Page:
Ondrej Mika: We have noticed some interest from Germany, which is close and hopefully one of the tournaments may be in Dresden next year. We are happy that there are several players from England and Ireland involved but in this moment having tournament there would not be probably complicated because of travel costs. We have no contact to Russia and have not heard about boxlacrosse being played there, Turkey is probably not so developped yet too. So we see realistic expansion within Central Europe.

Why 23 men per roster? What made you settle on that number?

Ondrej Mika: We wanted to give a chance to more players to be involved. The number is traditional in the Czech Republic from old times maybe because of system adopted from ice-hockey many years ago.

Is there fighting in the ELL? Why or why not?

Ondrej Mika: We do not want to see any huge fighting in the ELL nor unsportsmanlike conduct. We want to promote the game and this promotion must be positive. We want to support sportmanship and camaradery. As we need to attract children and help to grow he sport we cannot show their parents anything violent.  Therefore we also heavily use, believe in, and enforce, the slogan ‘Play Fair”.

Where do you see this league going? What are the goals of the league? Can box lacrosse be as popular as field lacrosse in Europe? Could it be MORE popular?

Ondrej Mika: We consider boxlacrosse much more attractive as a spectators sport than field lacrosse and thus having bigger potential for media. Getting to media and increase general knowledge of the game is the main goal.  The other goals are mentioned in the first answer. Also ELL should help top European players to reach standards for NLL and be drafted to these world top competitions. It is hard to say now how it will develop.  We hope to establish an elite competition which would help to promote the game generally.

Who are your major partners and sponsors? What do they do for you and the league?

Ondrej Mika: So far the partners are our friends and their companies. Local Harrow retailer supports with donating some prizes fot the best players and providing balls. And there are some small barters. Pilsner brewery donated some beer for the final tournament (a teardrop in their scales) etc. LCC Radotin provides the facility in Radotín for free etc. We are happy that teams are starting to get some sponsors for themselves.  Also Net TV is our great partner making the webcast for bargain price, and we think that they help a lot to the ELL to be visible.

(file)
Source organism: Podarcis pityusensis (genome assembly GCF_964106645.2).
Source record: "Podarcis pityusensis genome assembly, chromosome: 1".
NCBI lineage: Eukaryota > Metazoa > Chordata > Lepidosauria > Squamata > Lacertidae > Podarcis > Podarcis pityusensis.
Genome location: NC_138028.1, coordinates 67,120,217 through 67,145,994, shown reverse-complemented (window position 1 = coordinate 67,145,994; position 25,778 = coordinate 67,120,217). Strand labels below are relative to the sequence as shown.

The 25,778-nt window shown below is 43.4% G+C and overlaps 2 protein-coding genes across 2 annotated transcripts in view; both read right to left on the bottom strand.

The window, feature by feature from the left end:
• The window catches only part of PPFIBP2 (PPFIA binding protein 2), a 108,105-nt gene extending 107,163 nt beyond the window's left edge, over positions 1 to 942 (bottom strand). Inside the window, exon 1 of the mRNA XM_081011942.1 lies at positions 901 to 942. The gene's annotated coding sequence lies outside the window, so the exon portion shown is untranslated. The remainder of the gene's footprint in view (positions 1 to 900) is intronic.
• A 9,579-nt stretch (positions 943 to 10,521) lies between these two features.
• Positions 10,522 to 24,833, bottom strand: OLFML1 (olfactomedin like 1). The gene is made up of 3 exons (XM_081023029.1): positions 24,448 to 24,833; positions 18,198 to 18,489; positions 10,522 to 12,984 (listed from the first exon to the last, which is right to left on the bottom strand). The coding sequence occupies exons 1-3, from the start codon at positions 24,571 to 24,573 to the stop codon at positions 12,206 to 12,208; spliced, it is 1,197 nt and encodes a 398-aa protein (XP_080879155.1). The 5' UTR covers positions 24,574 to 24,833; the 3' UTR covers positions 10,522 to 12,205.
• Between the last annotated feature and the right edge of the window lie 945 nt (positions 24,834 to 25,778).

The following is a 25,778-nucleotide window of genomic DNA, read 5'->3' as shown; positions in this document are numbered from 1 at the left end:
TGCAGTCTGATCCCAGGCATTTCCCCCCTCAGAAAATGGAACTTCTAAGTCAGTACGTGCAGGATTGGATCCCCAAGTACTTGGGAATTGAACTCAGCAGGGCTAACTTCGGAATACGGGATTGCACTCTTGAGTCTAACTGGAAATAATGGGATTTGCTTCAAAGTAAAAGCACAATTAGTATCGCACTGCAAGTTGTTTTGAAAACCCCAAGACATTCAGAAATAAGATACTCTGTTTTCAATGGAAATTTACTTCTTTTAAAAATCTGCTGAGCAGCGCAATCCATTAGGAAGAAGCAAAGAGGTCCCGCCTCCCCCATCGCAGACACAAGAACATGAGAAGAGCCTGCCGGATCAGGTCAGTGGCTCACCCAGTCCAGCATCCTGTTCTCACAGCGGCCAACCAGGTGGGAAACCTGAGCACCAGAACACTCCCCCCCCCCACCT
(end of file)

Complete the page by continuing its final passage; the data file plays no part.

Make sure you check out Net TV to get ELL games online!

Are players paid? Or do you help with travel costs?

Ondrej Mika: No, each player pays small registration fee to ELL (EUR 20), and some teams pay this for their key players and maybe support them with their travel costs, but generally players bear all their travel costs.  It is very modest, they have no problem sleeping in a gymnasium or very simple hotel.  Do not imagine any luxury!

Have you been in touch with the NLL, NALL (North American Lacrosse League) or CLax (CanadianLax)? It seems like there are a lot of box leagues out there right now? How can you all help each other, and the sport, grow and succeed?

Ondrej Mika: We have some small contacts (we are in touch with Jim Veltman, Johnny Mouradian or Stan Cockerton), we observe what is going on there, but certainly there is nothing what could be called cooperation. At first we have to establish solid and stable teams here, then we can think about getting players over in any direction. We realize that the overall game calibre is incomparable in this moment although there are individuals who could suceed in NLL or other North American League. Definitely we need some help with refs. We are happy that we have Mike Laleune, Canadian curently living in London, coming for ELL tournaments. There are not so many experienced boxlacrosse refs in the Czech Republic ans Slovakia and there are not any boxlacrosse refs in other European countries. Our budget does not allow us to invite
refs from Nothern America this year.

Of course a game between winner or ELL and some NA or Canadian league would be a great event maybe in close future and we hope it will happen.

ELL European Box Lacrosse League
The dive is alive and well in the ELL!

What else are you guys doing to Grow The Game of lacrosse in Europe?

Ondrej Mika: Well, speaking for the ELL organizers we are quite busy to run the LCC Radotín Club, organize Aleš Hřebeský Memorial and ELL, organizing International Youth Lacrosse Camp in August (with participation of rookie players from developing countries), we are involved in the Czech national team programme and we have to work in our regular jobs because none of us earns any money from lacrosse. FYI the ELL is run by three people: Jan Barák, Ondřej Mika and Antonín Gottwald with support and help of volunteers from the Czech and Slovak lacrosse clubs.

Hopefully it will motivate more people to be involved in the game and clubs management when they see that our work has some results.

All photos courtesy LCC Radotin’s website.